Women's World Cup

England secures first-ever spot in Women's World Cup final with 3-1 win over co-host Australia

England will face Spain in the final on Sunday

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England booked its first-ever spot in the Women's World Cup final on Wednesday.

The Lionesses took down co-host Australia 3-1 in the semifinals in front of a disappointed sellout crowd in Sydney. This was the third semifinal appearance for England, previously coming up short in 2015 and 2019.

England manager Sarina Wiegman made her own history, becoming the first coach to lead two countries to the Women's World Cup final. She also took the Netherlands in 2019.

“You make it to finals, it’s really special,” Wiegman said in a post-match television interview. “I’d never take anything for granted, but I'm like, ‘Am I here in the middle of a fairytale or something?’”

The Lionesses were dominant in the first half -- coming out extremely physical with excellent link-up play. Australia, on the other hand, was relying on counter-attacking soccer with its center backs sticking very tight to England's forwards.

In the 15th minute, England's strongest star, Alex Greenwood, picked up an early yellow card. Greenwood made the sacrificial move to prevent an opportunity from opening up for Australia star Sam Kerr.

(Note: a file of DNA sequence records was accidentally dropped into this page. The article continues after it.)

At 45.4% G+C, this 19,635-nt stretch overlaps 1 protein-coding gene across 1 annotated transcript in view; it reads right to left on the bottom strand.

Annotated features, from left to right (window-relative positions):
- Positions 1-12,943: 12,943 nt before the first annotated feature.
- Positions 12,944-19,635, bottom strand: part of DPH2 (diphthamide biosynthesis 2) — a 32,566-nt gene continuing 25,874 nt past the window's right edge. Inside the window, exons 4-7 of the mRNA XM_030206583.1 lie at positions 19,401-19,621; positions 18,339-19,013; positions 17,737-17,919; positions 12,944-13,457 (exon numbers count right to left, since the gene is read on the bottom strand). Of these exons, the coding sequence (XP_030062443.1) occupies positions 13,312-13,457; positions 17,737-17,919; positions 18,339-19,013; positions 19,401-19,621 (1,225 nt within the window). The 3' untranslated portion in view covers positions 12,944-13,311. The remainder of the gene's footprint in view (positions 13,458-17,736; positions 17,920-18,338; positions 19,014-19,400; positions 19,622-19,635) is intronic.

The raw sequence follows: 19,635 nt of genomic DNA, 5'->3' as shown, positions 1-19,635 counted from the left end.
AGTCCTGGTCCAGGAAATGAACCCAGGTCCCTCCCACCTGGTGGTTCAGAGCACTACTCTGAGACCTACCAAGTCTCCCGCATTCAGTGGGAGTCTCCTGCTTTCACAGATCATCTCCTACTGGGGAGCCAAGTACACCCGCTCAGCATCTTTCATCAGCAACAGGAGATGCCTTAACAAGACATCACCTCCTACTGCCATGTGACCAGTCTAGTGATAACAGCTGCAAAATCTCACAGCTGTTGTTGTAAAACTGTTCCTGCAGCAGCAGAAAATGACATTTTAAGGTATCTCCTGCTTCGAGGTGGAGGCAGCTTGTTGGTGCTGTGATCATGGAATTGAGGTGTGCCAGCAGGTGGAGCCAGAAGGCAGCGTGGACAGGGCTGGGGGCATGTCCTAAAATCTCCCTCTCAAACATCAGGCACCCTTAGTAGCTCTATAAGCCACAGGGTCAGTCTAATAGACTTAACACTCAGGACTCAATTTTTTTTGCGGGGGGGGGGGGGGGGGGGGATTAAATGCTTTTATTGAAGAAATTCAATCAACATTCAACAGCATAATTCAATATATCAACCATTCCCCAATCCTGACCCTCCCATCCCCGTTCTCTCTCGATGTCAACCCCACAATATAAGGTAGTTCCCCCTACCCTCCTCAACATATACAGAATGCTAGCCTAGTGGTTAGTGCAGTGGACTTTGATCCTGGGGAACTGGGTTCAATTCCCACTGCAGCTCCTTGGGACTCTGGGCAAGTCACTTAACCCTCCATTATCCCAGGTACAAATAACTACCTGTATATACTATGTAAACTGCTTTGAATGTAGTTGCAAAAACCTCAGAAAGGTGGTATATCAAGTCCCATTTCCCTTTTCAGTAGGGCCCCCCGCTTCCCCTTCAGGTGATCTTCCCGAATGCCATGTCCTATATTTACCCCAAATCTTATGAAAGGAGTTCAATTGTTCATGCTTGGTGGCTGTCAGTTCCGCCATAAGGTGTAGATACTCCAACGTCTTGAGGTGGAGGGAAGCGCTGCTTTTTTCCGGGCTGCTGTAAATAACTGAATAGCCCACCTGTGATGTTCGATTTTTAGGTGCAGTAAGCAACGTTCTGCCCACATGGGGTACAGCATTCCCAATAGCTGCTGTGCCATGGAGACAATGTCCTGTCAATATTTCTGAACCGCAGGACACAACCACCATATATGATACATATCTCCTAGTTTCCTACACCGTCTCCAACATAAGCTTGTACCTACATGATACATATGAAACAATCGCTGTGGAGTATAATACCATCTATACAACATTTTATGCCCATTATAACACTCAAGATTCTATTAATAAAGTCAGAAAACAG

England midfielder Ella Toone opened the scoring in the 36th minute of the contest. Forward Alessia Russo offloaded to Toone, who then fired the goal into the top-right corner of the net.

England controlled the half with possession 67% of the time with seven shots, two on target.

In the 63rd minute, Kerr gave the Aussies something to scream about. The 29-year-old striker sent a dynamite 25-yard rocket into the top left corner of the net to tie up the game 1-1.

But less than 10 minutes later, striker Lauren Hemp restored England's lead 2-1 as she drilled a shot low under Australian goalie Mackenzie Arnold. The tone of Stadium Australia converted from cheers of joy to sheer disappointment within minutes.

In the 86th minute, Russo sealed the deal, giving England another goal to extend the lead 3-1. The striker fired an angeled goal into the bottom-left corner off an assist from Hemp.

“We wanted to dominate the game, we didn’t do that. And we wanted to probably create more scoring opportunities and we didn’t do that,” Australia midfielder Katrina Gorry said, reflecting on her 100th game for her national team. “But you know, we’ve got a quick turnaround and we want to win the bronze medal.”

The Lionesses will face Spain, who defeated Sweden in the other semifinals 2-1, in the 2023 Women's World Cup championship match on Sunday at 6 a.m. ET/ 3 a.m. PT.

Australia will take on Sweden for third place on Saturday at 4 a.m. ET/ 1 a.m. PT.

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